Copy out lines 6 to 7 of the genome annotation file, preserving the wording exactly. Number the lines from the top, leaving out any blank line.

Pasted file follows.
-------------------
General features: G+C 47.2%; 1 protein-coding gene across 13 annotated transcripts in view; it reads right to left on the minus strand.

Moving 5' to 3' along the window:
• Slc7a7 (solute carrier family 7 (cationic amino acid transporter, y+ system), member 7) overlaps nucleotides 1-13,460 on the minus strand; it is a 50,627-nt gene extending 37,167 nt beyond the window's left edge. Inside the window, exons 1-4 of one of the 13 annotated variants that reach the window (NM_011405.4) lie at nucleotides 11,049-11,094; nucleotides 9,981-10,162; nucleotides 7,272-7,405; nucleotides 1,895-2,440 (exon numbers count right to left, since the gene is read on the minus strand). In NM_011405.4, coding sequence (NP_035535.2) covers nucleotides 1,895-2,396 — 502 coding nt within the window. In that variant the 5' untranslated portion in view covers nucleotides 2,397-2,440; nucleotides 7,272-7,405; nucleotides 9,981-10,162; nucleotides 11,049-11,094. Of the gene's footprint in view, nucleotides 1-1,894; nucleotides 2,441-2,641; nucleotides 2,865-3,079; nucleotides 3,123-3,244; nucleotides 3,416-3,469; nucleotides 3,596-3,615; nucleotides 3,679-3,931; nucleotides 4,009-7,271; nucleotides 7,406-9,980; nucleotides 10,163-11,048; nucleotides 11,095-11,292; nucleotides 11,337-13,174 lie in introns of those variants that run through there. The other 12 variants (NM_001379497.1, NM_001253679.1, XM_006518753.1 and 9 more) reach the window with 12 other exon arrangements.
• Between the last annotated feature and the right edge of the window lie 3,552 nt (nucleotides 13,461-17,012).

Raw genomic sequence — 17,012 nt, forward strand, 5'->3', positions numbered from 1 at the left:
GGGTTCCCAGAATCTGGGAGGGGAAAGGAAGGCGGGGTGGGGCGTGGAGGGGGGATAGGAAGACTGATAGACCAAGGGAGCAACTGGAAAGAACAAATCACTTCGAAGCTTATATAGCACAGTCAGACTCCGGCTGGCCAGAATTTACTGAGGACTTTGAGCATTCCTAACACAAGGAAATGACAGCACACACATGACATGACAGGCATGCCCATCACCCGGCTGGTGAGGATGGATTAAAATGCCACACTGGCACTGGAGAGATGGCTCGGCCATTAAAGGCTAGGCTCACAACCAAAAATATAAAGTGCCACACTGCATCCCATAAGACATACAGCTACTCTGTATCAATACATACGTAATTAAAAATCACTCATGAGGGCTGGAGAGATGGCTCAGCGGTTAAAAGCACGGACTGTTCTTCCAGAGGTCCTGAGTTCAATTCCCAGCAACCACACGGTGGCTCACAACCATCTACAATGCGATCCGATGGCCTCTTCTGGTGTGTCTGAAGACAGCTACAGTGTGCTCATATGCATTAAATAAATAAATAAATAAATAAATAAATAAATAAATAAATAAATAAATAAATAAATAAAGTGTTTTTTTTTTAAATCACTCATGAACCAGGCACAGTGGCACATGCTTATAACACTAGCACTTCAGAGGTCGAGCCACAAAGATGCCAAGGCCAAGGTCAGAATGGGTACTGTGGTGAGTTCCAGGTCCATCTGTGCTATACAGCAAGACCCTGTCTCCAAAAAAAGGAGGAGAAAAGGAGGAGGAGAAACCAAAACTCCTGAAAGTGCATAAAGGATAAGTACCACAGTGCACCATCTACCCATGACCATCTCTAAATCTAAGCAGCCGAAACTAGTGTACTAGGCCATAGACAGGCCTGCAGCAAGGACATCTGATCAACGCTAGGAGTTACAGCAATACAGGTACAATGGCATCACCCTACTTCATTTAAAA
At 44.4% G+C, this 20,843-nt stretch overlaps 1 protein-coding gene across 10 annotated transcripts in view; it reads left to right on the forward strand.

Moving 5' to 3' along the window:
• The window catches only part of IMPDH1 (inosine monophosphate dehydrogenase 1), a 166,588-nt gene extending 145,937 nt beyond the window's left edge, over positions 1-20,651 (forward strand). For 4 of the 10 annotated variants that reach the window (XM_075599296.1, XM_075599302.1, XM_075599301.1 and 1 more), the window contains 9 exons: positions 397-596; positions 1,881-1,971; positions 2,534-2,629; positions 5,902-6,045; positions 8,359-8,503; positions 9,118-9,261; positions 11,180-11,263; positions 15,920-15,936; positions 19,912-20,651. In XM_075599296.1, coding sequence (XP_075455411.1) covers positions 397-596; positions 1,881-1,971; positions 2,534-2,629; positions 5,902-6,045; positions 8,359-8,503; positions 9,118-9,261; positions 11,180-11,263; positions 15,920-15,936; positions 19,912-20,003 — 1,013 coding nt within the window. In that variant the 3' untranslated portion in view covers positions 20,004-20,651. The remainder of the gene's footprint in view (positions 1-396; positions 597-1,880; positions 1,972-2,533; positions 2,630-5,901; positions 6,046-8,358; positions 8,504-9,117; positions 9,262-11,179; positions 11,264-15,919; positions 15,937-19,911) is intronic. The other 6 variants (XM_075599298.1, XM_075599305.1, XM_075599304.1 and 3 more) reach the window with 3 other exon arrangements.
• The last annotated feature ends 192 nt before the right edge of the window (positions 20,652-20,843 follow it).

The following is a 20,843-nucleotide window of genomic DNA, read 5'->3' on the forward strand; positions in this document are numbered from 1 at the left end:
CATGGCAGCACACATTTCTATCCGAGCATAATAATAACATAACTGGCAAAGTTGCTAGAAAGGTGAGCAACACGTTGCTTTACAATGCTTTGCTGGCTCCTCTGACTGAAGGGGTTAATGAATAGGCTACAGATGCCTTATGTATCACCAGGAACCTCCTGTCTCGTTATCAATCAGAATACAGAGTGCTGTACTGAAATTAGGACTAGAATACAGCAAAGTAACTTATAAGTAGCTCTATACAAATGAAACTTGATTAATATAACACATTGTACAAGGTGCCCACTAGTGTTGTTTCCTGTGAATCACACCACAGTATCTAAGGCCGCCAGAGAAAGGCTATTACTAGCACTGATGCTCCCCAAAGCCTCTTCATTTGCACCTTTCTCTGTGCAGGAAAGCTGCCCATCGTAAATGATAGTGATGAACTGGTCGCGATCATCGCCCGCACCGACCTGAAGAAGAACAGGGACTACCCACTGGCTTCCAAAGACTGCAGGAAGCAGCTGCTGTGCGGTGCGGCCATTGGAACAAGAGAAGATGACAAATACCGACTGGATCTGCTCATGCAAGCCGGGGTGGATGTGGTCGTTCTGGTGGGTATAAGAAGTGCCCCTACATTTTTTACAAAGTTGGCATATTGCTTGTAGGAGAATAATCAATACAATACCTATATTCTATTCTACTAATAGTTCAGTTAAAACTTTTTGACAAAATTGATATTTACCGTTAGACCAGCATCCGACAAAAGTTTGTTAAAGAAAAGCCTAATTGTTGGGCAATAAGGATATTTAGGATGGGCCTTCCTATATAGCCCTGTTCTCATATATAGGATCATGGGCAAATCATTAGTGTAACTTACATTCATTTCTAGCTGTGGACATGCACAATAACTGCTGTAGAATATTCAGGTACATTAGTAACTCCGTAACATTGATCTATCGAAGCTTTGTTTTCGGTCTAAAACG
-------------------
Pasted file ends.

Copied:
GGGTTCCCAGAATCTGGGAGGGGAAAGGAAGGCGGGGTGGGGCGTGGAGGGGGGATAGGAAGACTGATAGACCAAGGGAGCAACTGGAAAGAACAAATCACTTCGAAGCTTATATAGCACAGTCAGACTCCGGCTGGCCAGAATTTACTGAGGACTTTGAGCATTCCTAACACAAGGAAATGACAGCACACACATGACATGACAGGCATGCCCATCACCCGGCTGGTGAGGATGGATTAAAATGCCACACTGGCACTGGAGAGATGGCTCGGCCATTAAAGGCTAGGCTCACAACCAAAAATATAAAGTGCCACACTGCATCCCATAAGACATACAGCTACTCTGTATCAATACATACGTAATTAAAAATCACTCATGAGGGCTGGAGAGATGGCTCAGCGGTTAAAAGCACGGACTGTTCTTCCAGAGGTCCTGAGTTCAATTCCCAGCAACCACACGGTGGCTCACAACCATCTACAATGCGATCCGATGGCCTCTTCTGGTGTGTCTGAAGACAGCTACAGTGTGCTCATATGCATTAAATAAATAAATAAATAAATAAATAAATAAATAAATAAATAAATAAATAAATAAATAAAGTGTTTTTTTTTTAAATCACTCATGAACCAGGCACAGTGGCACATGCTTATAACACTAGCACTTCAGAGGTCGAGCCACAAAGATGCCAAGGCCAAGGTCAGAATGGGTACTGTGGTGAGTTCCAGGTCCATCTGTGCTATACAGCAAGACCCTGTCTCCAAAAAAAGGAGGAGAAAAGGAGGAGGAGAAACCAAAACTCCTGAAAGTGCATAAAGGATAAGTACCACAGTGCACCATCTACCCATGACCATCTCTAAATCTAAGCAGCCGAAACTAGTGTACTAGGCCATAGACAGGCCTGCAGCAAGGACATCTGATCAACGCTAGGAGTTACAGCAATACAGGTACAATGGCATCACCCTACTTCATTTAAAA
At 44.4% G+C, this 20,843-nt stretch overlaps 1 protein-coding gene across 10 annotated transcripts in view; it reads left to right on the forward strand.